un691cs at genius.embnet.dkfz-heidelberg.de
Thu Dec 1 04:30:43 EST 1994
> >By this line of reasoning, it would make no sense to measure the
> >heritability of grain yield in maize or stem volume growth in trees,
> >since these are the cumulative result of "subsystem" activity --
> I think the original criticism is not that it is complecated, but that
> 'intelligence' is not really a unified concept. 'Yield' is probably
> pretty easy to objectivly quantify. But what is the measure of 'intelligence?'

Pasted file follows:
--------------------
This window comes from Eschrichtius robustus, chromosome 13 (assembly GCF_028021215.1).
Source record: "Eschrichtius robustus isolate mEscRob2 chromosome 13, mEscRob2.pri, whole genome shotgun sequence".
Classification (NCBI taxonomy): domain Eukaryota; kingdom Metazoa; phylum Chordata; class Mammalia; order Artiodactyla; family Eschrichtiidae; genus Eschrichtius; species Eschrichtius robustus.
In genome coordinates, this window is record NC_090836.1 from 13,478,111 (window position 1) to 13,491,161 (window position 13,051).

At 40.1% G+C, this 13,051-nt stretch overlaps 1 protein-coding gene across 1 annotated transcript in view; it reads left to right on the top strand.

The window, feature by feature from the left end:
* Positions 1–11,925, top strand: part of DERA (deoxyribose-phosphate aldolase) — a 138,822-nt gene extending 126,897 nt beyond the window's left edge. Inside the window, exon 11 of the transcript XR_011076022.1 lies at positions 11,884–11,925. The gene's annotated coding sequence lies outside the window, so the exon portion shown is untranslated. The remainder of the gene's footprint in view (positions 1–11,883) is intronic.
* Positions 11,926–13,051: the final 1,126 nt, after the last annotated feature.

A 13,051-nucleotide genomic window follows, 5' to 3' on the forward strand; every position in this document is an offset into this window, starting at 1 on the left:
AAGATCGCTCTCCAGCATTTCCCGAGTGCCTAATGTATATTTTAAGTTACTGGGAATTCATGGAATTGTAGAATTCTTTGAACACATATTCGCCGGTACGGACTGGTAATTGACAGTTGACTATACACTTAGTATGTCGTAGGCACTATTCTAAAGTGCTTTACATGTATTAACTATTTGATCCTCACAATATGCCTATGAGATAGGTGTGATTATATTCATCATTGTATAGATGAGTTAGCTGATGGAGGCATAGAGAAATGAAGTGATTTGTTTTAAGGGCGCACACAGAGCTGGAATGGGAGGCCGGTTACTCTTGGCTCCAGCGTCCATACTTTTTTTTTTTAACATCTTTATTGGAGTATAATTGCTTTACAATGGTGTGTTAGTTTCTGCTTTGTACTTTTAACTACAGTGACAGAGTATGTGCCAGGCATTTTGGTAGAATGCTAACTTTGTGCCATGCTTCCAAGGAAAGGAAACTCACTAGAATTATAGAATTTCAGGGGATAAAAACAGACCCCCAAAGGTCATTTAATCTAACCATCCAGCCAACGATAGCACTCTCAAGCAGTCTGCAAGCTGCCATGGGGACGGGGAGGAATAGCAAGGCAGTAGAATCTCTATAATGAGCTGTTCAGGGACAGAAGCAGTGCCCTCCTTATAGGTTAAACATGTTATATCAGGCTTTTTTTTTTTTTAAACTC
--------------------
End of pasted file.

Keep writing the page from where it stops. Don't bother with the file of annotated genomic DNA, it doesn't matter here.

> In fact it has always seemed to me that few people question the basis
> of the tests. Opponents criticize the results as being biased, but only
> rarely do we here someone (seriously) suggesting throwing out the whole
> thing as hopeless.
> In other words, you can measure the heritability of performance on
> a certain test, but you can't say that that test measures intelligence.
talking about race... IQ tests where developed by white people in the
western world. So they may very well be biased for and by white people.
Surplanting intelligence test to Japan or Africa may turn out to be
Come to think of it, the were probably also developed by men, and not women !
In conclusion: intelligence is not something as rapidly measuered as
grain yield and ANY kind of conclusion will be quite disputable...
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